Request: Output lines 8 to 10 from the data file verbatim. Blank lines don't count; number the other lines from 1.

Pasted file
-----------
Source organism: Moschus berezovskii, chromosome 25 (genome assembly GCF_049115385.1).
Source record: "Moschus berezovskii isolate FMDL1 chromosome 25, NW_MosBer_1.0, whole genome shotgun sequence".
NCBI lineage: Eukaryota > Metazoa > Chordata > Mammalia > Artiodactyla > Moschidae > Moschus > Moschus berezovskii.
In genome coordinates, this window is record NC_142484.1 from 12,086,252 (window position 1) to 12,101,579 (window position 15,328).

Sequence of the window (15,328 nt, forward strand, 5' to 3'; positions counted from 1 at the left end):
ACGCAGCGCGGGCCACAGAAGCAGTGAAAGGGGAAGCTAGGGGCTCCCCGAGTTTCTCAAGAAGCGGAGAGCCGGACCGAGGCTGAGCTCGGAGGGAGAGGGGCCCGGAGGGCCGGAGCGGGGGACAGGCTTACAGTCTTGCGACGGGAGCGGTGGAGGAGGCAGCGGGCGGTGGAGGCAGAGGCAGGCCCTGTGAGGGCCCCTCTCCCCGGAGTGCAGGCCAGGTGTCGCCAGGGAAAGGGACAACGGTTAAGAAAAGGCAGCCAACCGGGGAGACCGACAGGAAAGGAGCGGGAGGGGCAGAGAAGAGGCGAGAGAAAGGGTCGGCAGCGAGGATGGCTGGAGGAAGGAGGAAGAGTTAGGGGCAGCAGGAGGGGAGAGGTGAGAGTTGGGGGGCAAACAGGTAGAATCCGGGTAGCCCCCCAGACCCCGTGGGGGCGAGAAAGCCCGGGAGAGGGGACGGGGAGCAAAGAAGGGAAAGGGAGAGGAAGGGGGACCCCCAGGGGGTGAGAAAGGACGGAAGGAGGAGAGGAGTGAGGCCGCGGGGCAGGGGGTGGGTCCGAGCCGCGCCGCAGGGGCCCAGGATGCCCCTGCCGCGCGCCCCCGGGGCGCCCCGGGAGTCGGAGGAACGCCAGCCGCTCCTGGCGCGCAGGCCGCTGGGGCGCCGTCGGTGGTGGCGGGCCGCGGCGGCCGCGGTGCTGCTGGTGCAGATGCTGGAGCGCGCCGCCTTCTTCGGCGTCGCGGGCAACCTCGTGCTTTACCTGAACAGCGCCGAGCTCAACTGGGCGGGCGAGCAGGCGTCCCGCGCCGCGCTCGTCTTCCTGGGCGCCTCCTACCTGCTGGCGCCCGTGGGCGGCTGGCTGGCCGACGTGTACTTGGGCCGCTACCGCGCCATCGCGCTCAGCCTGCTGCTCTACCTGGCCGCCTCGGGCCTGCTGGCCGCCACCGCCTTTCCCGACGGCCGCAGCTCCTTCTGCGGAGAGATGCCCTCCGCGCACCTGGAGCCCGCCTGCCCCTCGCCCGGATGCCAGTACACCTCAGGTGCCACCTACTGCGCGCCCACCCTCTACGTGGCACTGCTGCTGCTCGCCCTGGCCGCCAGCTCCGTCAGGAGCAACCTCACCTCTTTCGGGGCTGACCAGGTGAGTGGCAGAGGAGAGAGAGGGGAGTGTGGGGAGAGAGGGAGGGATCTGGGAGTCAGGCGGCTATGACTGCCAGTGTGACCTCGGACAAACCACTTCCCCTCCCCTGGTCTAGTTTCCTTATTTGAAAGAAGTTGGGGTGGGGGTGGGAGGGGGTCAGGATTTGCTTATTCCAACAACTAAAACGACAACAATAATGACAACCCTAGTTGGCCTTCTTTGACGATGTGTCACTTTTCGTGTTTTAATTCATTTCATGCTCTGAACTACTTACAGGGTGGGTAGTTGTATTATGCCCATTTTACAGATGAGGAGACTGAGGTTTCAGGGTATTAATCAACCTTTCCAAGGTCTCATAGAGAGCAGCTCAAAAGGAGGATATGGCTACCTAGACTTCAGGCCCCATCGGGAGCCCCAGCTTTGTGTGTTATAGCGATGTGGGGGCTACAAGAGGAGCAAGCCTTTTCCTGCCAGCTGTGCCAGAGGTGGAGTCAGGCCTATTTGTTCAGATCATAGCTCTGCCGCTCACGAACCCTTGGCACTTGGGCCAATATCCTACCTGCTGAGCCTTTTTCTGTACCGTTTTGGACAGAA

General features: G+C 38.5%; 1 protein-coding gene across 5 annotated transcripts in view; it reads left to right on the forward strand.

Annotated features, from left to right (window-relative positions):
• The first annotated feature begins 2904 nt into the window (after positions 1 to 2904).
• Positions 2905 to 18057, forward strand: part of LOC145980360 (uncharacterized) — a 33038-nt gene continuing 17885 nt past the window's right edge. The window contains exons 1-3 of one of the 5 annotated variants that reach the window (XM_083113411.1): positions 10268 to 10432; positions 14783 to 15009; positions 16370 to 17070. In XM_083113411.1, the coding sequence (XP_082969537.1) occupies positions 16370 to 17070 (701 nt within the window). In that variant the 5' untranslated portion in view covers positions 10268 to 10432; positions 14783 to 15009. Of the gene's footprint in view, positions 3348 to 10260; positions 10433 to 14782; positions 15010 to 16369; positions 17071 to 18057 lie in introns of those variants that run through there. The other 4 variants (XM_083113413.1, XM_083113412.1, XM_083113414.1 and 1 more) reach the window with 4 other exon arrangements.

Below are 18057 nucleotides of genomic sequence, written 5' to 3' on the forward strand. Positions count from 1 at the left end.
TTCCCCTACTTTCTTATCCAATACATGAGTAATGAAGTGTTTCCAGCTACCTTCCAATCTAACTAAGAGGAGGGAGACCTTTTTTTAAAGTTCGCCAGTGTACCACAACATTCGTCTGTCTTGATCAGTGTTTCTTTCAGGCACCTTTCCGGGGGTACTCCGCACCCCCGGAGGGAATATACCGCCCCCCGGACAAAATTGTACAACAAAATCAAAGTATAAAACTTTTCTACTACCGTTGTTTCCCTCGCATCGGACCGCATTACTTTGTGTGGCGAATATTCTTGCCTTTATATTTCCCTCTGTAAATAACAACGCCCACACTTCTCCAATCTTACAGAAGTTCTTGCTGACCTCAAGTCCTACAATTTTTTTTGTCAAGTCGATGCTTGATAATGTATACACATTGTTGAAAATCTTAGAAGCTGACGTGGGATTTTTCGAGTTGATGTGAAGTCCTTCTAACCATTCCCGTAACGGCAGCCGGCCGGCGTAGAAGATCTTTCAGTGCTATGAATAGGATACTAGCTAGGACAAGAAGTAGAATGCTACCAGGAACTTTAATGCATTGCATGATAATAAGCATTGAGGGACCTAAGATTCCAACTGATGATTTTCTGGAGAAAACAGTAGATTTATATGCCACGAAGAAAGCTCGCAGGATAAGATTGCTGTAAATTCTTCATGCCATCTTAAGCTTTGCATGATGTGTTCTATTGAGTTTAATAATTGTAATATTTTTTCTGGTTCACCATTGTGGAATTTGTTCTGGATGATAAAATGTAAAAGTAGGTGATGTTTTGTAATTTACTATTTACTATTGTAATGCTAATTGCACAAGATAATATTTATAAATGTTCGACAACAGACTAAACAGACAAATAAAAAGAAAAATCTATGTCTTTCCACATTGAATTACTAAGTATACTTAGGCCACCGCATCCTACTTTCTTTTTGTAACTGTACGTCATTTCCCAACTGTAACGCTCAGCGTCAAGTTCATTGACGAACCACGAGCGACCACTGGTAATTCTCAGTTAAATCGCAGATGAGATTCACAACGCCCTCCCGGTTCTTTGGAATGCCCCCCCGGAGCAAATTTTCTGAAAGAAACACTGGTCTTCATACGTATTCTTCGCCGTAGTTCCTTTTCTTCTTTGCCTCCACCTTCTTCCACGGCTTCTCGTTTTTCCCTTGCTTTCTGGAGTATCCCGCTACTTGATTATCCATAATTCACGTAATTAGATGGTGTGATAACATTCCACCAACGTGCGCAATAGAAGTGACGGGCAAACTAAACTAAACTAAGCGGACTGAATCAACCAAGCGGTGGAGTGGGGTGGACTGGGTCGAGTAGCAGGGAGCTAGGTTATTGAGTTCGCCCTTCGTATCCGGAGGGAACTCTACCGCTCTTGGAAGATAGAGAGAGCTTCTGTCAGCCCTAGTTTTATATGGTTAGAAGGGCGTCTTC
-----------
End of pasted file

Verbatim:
Annotated features, from left to right (window-relative positions):
• The first annotated feature begins 2904 nt into the window (after positions 1 to 2904).
• Positions 2905 to 18057, forward strand: part of LOC145980360 (uncharacterized) — a 33038-nt gene continuing 17885 nt past the window's right edge. The window contains exons 1-3 of one of the 5 annotated variants that reach the window (XM_083113411.1): positions 10268 to 10432; positions 14783 to 15009; positions 16370 to 17070. In XM_083113411.1, the coding sequence (XP_082969537.1) occupies positions 16370 to 17070 (701 nt within the window). In that variant the 5' untranslated portion in view covers positions 10268 to 10432; positions 14783 to 15009. Of the gene's footprint in view, positions 3348 to 10260; positions 10433 to 14782; positions 15010 to 16369; positions 17071 to 18057 lie in introns of those variants that run through there. The other 4 variants (XM_083113413.1, XM_083113412.1, XM_083113414.1 and 1 more) reach the window with 4 other exon arrangements.